The Rise and the Resurrection
Angelus News Sep 10, 2014
As a free-lance creative writer, I can hardly read enough about rejection and failure. So here’s a book that recently caught my eye: “The Rise: Creativity, the Gift of Failure and the Search for Mastery” (Simon & Schuster).
Sarah Lewis rightly points out the danger of falling into a rut of the safe and the familiar. She beautifully articulates our sense that what we long to achieve in our creative endeavors lies forever just beyond our reach.
She emphasizes that even spectacular setbacks can sharpen our resolve. Still, toiling away in my humble room, I couldn’t totally relate, career-wise, to some of the folks she profiles: Sara Blakely, the billionaire founder of “the girdle-refining line” Spanx; Andre Geim, the Nobel-winning physicist who managed the first isolation of a two-dimensional object (it’s graphene).
One of my favorite passages was about Ben Saunders, a Devon-born explorer who became only “the third person in the world to reach the North Pole solo and on foot.” After achieving this staggering feat, wanting to share his joy with someone, he warmed his satellite battery by tucking it under his arm and called his mother.
Standing in line at the grocery store, too overwhelmed to speak, she began crying and asked him to call her back. So he called his girlfriend: the message went to voicemail.
“After 72 days of trudging alone on the pack and pressure ice, at times swimming through the ‘inky black water’ of the Arctic Ocean over three miles deep,” Lewis observes, “he had no cheering squad, no flag to plant.”
Now that I could relate to. Because we are all, in our way, walking to the North Pole.
For a chapter entitled “The Grit of the Arts,” Lewis interviews Angela Lee Duckworth, who works in the Positive Psychology Center at UPenn. Duckworth’s career began when she asked, “What are the true barriers to achievement?” In trying to explain how we can “sustain ability, capacity for hard labor, and zeal over time,” Duckworth and her colleagues “thought the missing variable was grit.”
Grit is not just “rugged persistence,” but rather “an often invisible display of endurance.” Grit is toiling away “over years, even decades… and even without positive reinforcement.” Samuel Morse, for example, worked for 26 years to become a renowned painter, failed, then “took what he learned to pioneer the invention of the telegraph.”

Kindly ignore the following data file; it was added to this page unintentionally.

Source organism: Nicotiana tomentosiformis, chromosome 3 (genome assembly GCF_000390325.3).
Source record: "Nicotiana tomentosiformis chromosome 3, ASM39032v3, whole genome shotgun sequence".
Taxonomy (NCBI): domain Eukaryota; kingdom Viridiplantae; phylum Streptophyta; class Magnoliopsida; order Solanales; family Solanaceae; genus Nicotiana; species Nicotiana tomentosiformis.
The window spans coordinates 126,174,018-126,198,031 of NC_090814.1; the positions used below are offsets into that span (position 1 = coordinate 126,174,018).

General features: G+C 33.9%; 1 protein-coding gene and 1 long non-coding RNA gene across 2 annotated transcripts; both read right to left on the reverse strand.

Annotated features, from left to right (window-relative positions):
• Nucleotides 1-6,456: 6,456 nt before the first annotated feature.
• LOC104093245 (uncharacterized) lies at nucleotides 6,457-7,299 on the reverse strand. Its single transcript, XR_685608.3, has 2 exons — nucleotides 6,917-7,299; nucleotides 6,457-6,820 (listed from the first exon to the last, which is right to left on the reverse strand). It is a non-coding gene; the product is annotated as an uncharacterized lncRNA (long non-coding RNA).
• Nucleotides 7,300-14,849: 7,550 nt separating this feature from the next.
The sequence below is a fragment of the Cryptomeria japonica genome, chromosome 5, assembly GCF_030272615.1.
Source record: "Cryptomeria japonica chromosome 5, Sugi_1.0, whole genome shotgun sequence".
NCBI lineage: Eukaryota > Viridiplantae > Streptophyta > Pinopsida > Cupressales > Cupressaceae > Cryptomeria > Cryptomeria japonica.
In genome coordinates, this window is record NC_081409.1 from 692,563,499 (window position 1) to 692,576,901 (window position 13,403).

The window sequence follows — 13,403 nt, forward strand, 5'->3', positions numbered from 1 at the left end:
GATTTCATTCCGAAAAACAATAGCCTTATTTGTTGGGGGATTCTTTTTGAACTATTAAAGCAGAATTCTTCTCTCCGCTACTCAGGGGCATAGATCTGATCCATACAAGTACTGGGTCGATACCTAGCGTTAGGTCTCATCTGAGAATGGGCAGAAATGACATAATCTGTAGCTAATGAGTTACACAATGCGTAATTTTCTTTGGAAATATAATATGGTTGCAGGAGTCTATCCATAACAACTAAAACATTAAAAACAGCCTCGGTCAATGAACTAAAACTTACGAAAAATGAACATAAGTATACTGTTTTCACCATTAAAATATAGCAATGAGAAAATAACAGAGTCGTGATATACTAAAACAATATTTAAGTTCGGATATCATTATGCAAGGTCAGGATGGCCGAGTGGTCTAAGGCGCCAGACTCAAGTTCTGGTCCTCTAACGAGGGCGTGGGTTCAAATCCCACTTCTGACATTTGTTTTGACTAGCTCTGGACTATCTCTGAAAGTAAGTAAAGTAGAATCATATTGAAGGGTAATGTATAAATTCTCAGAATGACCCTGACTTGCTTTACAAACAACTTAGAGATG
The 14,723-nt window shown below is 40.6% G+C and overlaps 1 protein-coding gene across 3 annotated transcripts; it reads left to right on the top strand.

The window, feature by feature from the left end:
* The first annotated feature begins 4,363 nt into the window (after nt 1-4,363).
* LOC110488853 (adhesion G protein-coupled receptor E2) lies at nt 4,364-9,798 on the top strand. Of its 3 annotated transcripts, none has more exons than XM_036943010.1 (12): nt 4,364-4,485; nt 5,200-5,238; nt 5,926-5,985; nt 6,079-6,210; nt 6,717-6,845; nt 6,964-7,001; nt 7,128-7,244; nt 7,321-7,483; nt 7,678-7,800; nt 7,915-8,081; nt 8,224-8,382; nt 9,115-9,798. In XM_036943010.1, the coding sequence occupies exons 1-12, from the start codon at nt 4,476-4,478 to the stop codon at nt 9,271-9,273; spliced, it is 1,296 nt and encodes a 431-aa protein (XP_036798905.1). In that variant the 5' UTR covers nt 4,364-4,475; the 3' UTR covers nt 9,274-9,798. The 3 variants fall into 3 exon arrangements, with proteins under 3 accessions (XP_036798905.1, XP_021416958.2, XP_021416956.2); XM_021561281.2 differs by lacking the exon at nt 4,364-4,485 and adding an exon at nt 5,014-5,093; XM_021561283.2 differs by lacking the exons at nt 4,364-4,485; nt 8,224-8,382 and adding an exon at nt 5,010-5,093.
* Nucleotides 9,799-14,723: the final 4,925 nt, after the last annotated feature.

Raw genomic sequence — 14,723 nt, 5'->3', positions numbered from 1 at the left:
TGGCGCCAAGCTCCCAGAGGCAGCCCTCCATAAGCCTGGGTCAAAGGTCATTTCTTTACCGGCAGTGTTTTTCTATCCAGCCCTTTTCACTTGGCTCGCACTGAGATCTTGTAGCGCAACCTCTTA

That’s a beautiful achievement, as are most of the achievements Lewis describes in her very good and, for the most part, very interesting, book. They are also examples of failure on the way to mastery, success, and world-wide acclaim.
Nothing wrong with success or acclaim. But so obsessed is our culture with the idol of success that we can forget how very sharply that model departs from the message of the Gospels. So enamored are we with the notion of mastery that we may forget to stop and ask “Mastery over what? And for Whom?”
As Nathan Heller observed in a July 2012 New Yorker piece about the prevailing mood at a TED-talk conference, “It is the mood of professionals who wear Converse to work, own multi-million-dollar homes at 32, eat local, donate profits to charity, learn Mandarin, and rock-climb in the Pinnacles on Sundays. It is the friendly, self-effacing irony of winners.”
But what of failure that remains failure? What about failure on the way not to mastery but to a sham trial and death?
Father Alfred Delp (1907-1945) was a convert and a Jesuit priest who was arrested by the Nazis simply for being Catholic, brutally beaten, and relegated to a solitary cell with both hands shackled.
Somehow, while awaiting trial, he managed to work one hand free and to write, among other things, letters, essays, reflections and a stunning series of Advent meditations.
The new lawyer he lobbied for turned out to be virulently anti-Catholic. The heart-felt letter he wrote to the judge was taken as insolence.
But sentenced to death, awaiting execution, Father Delp didn’t waste his time hating. He hoped, he wrestled with his conscience, he asked forgiveness, he apologized to all those to whom he had been unkind, unfair and prideful.
He wrote, “I will honestly and patiently await God’s will. I will trust him till they come to fetch me. I will do my best to ensure that this blessing, too, shall not find me broken and in despair.”
Father Delp was executed by hanging on Feb. 2, 1945. The Nazis scattered his ashes over a manure field.
Reading “The Prison Meditations of Father Delp” in tandem with “The Rise,” it came to me that the hardest test ever devised for “ability, capacity for hard labor, and zeal over time” is to hold the excruciating tension between good and evil and not to break beneath it.
The pinnacle of human achievement is not mastery, but rather trust.
The greatest feat that can be achieved by a human being is to love one’s enemy.
That is a feat not susceptible to measurement by positive psychology.
That is a feat that goes beyond “grit” and enters the realm of the sublime.
That is a feat transcending any mere rise.
That is the Resurrection
Heather King is a blogger, speaker and the author of several books.